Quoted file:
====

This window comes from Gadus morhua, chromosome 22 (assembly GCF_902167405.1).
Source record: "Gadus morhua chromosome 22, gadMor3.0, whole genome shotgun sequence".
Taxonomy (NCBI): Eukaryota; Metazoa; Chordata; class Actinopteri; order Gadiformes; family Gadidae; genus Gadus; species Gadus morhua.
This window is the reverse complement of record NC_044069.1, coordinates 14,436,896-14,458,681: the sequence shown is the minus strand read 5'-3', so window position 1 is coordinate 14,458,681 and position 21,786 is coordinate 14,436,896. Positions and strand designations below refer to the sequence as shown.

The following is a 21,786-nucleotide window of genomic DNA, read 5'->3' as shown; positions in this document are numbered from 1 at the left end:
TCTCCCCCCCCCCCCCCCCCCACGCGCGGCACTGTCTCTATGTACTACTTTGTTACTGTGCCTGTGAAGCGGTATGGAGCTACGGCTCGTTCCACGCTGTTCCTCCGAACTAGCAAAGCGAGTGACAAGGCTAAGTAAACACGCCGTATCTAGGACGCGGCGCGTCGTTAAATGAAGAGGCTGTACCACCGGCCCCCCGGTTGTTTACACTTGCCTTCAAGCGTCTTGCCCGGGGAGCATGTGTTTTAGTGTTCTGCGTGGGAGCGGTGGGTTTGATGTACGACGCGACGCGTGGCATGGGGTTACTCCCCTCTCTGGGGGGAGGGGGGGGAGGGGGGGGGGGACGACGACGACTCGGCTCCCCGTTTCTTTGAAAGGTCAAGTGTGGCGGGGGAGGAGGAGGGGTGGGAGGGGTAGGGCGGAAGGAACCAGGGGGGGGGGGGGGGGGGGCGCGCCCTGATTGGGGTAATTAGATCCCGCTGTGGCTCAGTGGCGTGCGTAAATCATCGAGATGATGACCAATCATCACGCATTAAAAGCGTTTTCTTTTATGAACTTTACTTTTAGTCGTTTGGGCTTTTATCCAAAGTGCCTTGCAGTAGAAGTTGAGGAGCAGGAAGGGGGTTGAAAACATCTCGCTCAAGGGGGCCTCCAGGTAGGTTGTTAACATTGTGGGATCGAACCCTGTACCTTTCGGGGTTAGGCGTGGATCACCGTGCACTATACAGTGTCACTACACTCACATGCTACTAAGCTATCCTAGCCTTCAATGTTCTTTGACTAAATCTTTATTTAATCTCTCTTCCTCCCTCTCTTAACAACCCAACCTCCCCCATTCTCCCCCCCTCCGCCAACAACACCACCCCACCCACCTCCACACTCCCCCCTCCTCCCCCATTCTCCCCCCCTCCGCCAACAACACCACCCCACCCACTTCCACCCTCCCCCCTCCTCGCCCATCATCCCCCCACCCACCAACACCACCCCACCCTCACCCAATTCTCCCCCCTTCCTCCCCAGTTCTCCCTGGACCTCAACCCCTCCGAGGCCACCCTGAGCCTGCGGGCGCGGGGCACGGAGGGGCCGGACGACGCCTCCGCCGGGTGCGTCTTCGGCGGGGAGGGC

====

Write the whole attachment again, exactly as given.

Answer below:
This window comes from Gadus morhua, chromosome 22 (assembly GCF_902167405.1).
Source record: "Gadus morhua chromosome 22, gadMor3.0, whole genome shotgun sequence".
Taxonomy (NCBI): Eukaryota; Metazoa; Chordata; class Actinopteri; order Gadiformes; family Gadidae; genus Gadus; species Gadus morhua.
This window is the reverse complement of record NC_044069.1, coordinates 14,436,896-14,458,681: the sequence shown is the minus strand read 5'-3', so window position 1 is coordinate 14,458,681 and position 21,786 is coordinate 14,436,896. Positions and strand designations below refer to the sequence as shown.

The following is a 21,786-nucleotide window of genomic DNA, read 5'->3' as shown; positions in this document are numbered from 1 at the left end:
TCTCCCCCCCCCCCCCCCCCCACGCGCGGCACTGTCTCTATGTACTACTTTGTTACTGTGCCTGTGAAGCGGTATGGAGCTACGGCTCGTTCCACGCTGTTCCTCCGAACTAGCAAAGCGAGTGACAAGGCTAAGTAAACACGCCGTATCTAGGACGCGGCGCGTCGTTAAATGAAGAGGCTGTACCACCGGCCCCCCGGTTGTTTACACTTGCCTTCAAGCGTCTTGCCCGGGGAGCATGTGTTTTAGTGTTCTGCGTGGGAGCGGTGGGTTTGATGTACGACGCGACGCGTGGCATGGGGTTACTCCCCTCTCTGGGGGGAGGGGGGGGAGGGGGGGGGGGACGACGACGACTCGGCTCCCCGTTTCTTTGAAAGGTCAAGTGTGGCGGGGGAGGAGGAGGGGTGGGAGGGGTAGGGCGGAAGGAACCAGGGGGGGGGGGGGGGGGGGCGCGCCCTGATTGGGGTAATTAGATCCCGCTGTGGCTCAGTGGCGTGCGTAAATCATCGAGATGATGACCAATCATCACGCATTAAAAGCGTTTTCTTTTATGAACTTTACTTTTAGTCGTTTGGGCTTTTATCCAAAGTGCCTTGCAGTAGAAGTTGAGGAGCAGGAAGGGGGTTGAAAACATCTCGCTCAAGGGGGCCTCCAGGTAGGTTGTTAACATTGTGGGATCGAACCCTGTACCTTTCGGGGTTAGGCGTGGATCACCGTGCACTATACAGTGTCACTACACTCACATGCTACTAAGCTATCCTAGCCTTCAATGTTCTTTGACTAAATCTTTATTTAATCTCTCTTCCTCCCTCTCTTAACAACCCAACCTCCCCCATTCTCCCCCCCTCCGCCAACAACACCACCCCACCCACCTCCACACTCCCCCCTCCTCCCCCATTCTCCCCCCCTCCGCCAACAACACCACCCCACCCACTTCCACCCTCCCCCCTCCTCGCCCATCATCCCCCCACCCACCAACACCACCCCACCCTCACCCAATTCTCCCCCCTTCCTCCCCAGTTCTCCCTGGACCTCAACCCCTCCGAGGCCACCCTGAGCCTGCGGGCGCGGGGCACGGAGGGGCCGGACGACGCCTCCGCCGGGTGCGTCTTCGGCGGGGAGGGC